· Buyer or transferee of automobile not previously taxed and subsequently sold or transferred by the tax-exempt entity-seller
· Owner or person having possession of the above articles which were removed from the place of production without the payment of excise tax
· Importers of any of articles considered as automobiles and non-essentials

BIR Form 2200-M Excise Tax Return for Mineral Products
· Owner, lessee, concessionaire or operator of mining claims
· First buyer, purchaser or transferee for local sale, barter, transfer or exchange of indigenous petroleum, natural gas or liquefied natural gas
· Owner or person having possession of the mineral and mineral products which were mined, extracted or quarried without the payment of excise tax
· Importer of minerals and mineral products
BIR Form 2200-P Excise Tax Return for Petroleum Products
· Manufacturer or producer of locally manufactured or produced petroleum products
· Any person engaged in reprocessing, re-refining or recycling of petroleum products previously taxed
· Importer or purchaser who resells or uses kerosene as aviation fuel
· Any person using denatured alcohol for motive power
· Owner or person having possession of petroleum products which were removed from the place of production without the payment of excise tax
· Importer of petroleum products
BIR Form 2200-T Excise Tax Return for Tobacco Products
· Manufacturer or producer of locally manufactured or produced tobacco products
· Wholesaler, manufacturer, producer, owner or operator of the redrying plant, as the case maybe, with respect to the payment of inspection fee on leaf tobacco, scrap, cigars, cigarettes and other tobacco products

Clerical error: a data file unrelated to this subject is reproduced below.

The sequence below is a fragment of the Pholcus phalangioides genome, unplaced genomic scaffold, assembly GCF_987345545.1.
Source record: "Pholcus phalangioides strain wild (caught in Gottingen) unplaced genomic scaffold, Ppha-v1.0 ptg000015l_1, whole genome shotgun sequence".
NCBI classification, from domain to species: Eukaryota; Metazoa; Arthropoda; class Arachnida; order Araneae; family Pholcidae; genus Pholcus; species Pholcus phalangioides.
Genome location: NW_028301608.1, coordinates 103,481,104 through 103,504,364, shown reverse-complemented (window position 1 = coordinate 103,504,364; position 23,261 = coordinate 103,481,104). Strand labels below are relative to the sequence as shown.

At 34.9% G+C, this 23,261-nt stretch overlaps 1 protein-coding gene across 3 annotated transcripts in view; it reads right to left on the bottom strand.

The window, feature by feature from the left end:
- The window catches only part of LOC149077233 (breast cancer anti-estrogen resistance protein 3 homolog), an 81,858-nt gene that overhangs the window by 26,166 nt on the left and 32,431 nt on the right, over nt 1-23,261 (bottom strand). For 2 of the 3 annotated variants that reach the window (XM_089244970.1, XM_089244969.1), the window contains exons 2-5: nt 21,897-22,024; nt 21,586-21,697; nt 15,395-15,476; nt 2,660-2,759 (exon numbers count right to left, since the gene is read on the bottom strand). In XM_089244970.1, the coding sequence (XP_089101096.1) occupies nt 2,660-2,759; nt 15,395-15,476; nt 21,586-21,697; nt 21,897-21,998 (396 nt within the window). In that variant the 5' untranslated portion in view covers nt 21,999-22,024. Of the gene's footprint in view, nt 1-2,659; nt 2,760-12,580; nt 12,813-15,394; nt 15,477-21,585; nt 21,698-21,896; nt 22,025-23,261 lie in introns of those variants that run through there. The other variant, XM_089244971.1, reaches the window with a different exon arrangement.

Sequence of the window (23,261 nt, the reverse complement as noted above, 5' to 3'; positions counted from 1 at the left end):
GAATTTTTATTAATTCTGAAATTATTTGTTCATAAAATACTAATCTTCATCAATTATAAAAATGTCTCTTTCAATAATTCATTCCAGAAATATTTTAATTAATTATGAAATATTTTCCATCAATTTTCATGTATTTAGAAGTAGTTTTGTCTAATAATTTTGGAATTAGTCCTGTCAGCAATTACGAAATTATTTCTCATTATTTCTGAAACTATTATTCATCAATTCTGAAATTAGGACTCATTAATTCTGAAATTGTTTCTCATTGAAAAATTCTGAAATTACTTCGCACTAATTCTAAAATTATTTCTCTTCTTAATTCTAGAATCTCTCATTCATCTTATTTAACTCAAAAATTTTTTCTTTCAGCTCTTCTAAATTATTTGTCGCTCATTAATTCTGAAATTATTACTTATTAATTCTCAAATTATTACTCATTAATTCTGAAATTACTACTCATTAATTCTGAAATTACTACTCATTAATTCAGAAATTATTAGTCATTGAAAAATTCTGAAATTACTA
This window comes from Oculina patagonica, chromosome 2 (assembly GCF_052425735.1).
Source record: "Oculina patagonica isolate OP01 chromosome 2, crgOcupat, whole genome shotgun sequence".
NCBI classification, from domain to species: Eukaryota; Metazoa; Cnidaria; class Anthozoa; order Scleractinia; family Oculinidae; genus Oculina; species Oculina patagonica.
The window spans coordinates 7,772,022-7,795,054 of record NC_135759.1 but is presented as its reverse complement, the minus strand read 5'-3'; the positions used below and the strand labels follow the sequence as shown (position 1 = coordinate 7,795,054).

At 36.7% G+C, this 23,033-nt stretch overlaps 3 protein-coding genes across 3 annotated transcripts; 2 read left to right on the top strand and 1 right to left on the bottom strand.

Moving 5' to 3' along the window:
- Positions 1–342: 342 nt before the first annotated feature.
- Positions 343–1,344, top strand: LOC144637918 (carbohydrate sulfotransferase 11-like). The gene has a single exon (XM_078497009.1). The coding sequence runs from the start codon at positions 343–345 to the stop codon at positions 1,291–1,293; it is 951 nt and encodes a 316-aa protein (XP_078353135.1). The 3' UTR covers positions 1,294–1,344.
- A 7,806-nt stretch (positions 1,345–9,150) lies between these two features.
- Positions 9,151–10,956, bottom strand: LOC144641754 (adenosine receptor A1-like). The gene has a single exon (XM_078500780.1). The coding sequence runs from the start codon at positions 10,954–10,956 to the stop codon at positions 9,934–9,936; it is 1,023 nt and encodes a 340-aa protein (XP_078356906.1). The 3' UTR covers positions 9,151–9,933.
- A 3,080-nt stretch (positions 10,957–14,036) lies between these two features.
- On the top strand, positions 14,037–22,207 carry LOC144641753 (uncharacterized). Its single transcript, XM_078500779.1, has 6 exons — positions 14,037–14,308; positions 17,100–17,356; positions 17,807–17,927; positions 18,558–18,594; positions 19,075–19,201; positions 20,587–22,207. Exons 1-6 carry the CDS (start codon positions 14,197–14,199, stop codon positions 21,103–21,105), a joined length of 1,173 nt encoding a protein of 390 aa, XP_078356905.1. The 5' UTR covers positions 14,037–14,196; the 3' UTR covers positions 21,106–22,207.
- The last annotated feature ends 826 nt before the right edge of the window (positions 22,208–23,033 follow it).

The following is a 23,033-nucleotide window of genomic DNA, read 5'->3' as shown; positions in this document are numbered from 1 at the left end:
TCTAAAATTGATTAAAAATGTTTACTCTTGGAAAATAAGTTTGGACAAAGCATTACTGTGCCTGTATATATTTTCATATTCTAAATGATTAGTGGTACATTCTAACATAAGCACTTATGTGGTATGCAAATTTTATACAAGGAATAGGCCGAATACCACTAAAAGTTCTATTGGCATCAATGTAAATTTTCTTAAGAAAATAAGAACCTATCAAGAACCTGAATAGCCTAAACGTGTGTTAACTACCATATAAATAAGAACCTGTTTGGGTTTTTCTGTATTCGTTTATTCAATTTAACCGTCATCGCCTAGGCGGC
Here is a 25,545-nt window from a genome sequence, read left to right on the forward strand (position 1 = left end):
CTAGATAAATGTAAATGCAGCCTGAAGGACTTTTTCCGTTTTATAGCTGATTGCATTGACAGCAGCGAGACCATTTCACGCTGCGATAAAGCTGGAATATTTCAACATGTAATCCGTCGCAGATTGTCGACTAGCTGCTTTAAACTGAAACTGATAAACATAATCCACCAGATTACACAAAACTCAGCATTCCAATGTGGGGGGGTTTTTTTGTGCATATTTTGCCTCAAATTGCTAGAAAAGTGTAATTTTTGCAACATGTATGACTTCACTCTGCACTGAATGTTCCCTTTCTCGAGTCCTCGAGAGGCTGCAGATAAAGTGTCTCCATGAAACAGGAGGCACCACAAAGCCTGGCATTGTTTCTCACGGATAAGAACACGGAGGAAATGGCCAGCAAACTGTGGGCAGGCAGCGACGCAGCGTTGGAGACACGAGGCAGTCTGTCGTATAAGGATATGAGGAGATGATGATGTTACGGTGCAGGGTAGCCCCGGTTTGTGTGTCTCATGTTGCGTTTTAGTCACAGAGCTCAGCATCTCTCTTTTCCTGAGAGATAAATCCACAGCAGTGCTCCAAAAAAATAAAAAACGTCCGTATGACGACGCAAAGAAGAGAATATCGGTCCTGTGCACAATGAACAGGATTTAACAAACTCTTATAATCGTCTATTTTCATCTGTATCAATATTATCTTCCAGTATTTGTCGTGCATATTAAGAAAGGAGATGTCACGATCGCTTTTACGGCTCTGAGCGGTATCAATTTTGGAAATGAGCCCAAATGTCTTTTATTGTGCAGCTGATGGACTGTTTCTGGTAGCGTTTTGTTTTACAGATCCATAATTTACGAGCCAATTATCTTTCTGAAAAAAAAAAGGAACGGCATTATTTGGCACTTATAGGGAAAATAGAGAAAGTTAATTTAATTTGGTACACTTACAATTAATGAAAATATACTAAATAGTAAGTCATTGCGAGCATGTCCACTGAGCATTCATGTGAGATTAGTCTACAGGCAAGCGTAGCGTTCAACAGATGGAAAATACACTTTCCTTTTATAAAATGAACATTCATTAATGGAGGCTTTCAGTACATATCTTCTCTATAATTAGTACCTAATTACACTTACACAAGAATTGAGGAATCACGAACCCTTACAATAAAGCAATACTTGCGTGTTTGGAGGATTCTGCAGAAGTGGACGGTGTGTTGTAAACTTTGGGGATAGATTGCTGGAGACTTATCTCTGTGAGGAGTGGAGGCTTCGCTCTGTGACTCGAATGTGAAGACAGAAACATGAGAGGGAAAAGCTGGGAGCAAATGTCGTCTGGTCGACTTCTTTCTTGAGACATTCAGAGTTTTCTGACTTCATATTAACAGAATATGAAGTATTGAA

· Owner or person having possession of tobacco products which were removed from the place of production without the payment of excise tax
· Importer of tobacco products

IV. TAX TABLES: DISTILLED SPIRITS | | | ATC | Description | Tax Rate | Tax Base | XA010 | Produced from sap of coconut, nipa, cassava, camote, buri palm or sugarcane | P 8.96 | Proof Liter | XA020 | Product in a pot still by small distillers (up to 100 liters/day and 50% alcohol volume) | P 4.48 | Proof Liter | XA031 | Produced from raw materials other than aboveNet Retail Price per bottle of 750 ml volume capacity (excluding VAT and Excise Tax) is less than P250.00 | P 84.00 | Proof Liter | XA032 | Net Retail Price per bottle of 750 ml volume capacity (excluding VAT and Excise Tax) is P250.00 up to P675.00 | P168.00 | Proof Liter | XA033 | Net Retail Price per bottle of 750 ml volume capacity (excluding VAT andExcise Tax) is more than P675.00 | P338.00 | Proof Liter | XA040 | Medicinal preparations, flavoring extracts and all other preparations, except toilet preparations, of which, excluding water, distilled spirits form the chief ingredient | | | | | | | | | | | WINES | | | | Sparkling Wines/Champagne, regardless of proof | | | ATC | Description | Tax Rate | Tax Base | XA061 | Net Retail Price per bottle (excluding VAT and Excise Tax) is P500.00 or less | P112.00 | Per Liter | XA062 | Net Retail Price per bottle (excluding VAT andExcise Tax) is more than P500.00 | P336.00 | Per Liter | XA070 | Still wines containing 14% or less alcohol | P 13.44 | Per Liter | XA080 | Still wines containing over 14% but not over 25% alcohol | P 26.88 | Per Liter | XA090 | Fortified wines containing more than 25% alcohol by volume (taxed as distilled spirits) | | Proof Liter | | | | | | | | | FERMENTED LIQUORS | | | Beer, lager beer, ale, porter and other fermented liquors | | | ATC | Description | Tax Rate | Tax Base | XA051 | Net Retail Price per liter (excluding VAT and Excise Tax) is less than P14.50 | P 6.89 | Per Liter | XA052 | Net Retail Price per liter (excluding VAT and Excise Tax) is less than P14.50 | P 10.25 | Per Liter | XA053 | Net Retail Price per liter (excluding VAT and Excise Tax) is less than P14.50 | P 13.61 | Per Liter |